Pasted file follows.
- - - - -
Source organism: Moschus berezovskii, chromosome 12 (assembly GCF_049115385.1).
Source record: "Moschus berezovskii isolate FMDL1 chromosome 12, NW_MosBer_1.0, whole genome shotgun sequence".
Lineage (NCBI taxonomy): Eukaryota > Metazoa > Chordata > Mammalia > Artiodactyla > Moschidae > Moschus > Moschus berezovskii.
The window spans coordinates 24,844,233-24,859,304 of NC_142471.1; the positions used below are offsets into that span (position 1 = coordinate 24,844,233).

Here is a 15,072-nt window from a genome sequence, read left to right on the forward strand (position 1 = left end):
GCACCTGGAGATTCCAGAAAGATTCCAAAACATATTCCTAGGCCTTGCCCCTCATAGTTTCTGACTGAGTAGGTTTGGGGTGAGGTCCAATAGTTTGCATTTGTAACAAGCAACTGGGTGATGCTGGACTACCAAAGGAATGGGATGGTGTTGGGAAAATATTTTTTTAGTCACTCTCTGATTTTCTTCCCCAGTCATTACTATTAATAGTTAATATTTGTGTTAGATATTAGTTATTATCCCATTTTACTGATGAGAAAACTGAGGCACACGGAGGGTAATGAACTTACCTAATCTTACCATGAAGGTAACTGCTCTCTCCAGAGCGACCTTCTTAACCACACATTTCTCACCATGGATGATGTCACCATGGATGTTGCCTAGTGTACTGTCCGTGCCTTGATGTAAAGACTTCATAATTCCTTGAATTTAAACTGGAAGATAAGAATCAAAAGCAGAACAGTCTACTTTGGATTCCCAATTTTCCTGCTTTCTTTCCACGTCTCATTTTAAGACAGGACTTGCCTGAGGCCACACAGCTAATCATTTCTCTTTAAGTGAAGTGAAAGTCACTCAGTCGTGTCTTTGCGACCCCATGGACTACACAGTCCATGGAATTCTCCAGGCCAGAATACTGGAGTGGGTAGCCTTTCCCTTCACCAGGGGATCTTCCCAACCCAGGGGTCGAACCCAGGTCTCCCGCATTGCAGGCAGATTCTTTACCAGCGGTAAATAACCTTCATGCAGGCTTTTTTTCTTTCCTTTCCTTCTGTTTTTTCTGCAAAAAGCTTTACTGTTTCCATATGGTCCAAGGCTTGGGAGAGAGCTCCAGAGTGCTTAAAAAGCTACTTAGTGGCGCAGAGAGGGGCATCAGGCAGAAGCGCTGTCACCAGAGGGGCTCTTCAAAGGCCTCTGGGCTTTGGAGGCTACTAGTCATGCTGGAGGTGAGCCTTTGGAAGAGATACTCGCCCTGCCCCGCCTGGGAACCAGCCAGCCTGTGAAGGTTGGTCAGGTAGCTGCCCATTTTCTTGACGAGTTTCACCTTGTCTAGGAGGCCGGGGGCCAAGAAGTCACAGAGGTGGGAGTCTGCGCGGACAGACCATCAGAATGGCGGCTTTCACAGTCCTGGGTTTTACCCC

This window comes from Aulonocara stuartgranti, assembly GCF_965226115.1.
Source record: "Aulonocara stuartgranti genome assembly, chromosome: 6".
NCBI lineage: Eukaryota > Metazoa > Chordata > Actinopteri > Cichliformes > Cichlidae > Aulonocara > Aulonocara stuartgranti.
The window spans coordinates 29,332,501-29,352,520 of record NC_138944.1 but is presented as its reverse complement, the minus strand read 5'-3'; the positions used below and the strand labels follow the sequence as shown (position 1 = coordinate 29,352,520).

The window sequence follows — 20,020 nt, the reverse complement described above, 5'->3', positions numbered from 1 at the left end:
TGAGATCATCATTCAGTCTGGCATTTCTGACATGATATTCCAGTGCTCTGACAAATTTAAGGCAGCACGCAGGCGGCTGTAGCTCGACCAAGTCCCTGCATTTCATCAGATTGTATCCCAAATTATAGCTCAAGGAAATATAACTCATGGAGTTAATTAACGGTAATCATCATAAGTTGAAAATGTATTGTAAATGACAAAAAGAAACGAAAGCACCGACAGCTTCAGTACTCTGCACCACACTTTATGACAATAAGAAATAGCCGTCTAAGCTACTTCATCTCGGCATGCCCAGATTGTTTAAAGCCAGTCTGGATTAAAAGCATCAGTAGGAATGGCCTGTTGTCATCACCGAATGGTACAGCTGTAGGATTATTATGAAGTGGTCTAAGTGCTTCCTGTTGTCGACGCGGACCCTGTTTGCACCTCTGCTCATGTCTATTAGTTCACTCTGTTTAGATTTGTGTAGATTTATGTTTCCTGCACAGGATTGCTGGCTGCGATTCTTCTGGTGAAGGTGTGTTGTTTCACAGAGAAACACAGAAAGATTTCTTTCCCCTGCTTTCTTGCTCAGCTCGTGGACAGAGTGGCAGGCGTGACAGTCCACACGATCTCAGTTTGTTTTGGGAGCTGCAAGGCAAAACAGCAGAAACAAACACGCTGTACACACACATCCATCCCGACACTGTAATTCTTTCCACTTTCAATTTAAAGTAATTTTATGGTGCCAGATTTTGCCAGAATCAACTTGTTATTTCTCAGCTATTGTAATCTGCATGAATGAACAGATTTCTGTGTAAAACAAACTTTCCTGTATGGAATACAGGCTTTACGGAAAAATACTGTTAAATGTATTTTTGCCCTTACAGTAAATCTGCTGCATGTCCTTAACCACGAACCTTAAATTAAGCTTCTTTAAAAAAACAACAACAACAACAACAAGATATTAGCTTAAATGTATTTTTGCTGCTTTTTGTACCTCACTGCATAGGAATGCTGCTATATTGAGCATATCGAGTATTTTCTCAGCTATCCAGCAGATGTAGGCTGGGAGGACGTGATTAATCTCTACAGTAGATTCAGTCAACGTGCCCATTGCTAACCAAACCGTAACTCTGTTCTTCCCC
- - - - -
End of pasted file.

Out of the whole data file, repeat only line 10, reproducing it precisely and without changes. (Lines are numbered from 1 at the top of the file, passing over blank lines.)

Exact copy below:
The window spans coordinates 29,332,501-29,352,520 of record NC_138944.1 but is presented as its reverse complement, the minus strand read 5'-3'; the positions used below and the strand labels follow the sequence as shown (position 1 = coordinate 29,352,520).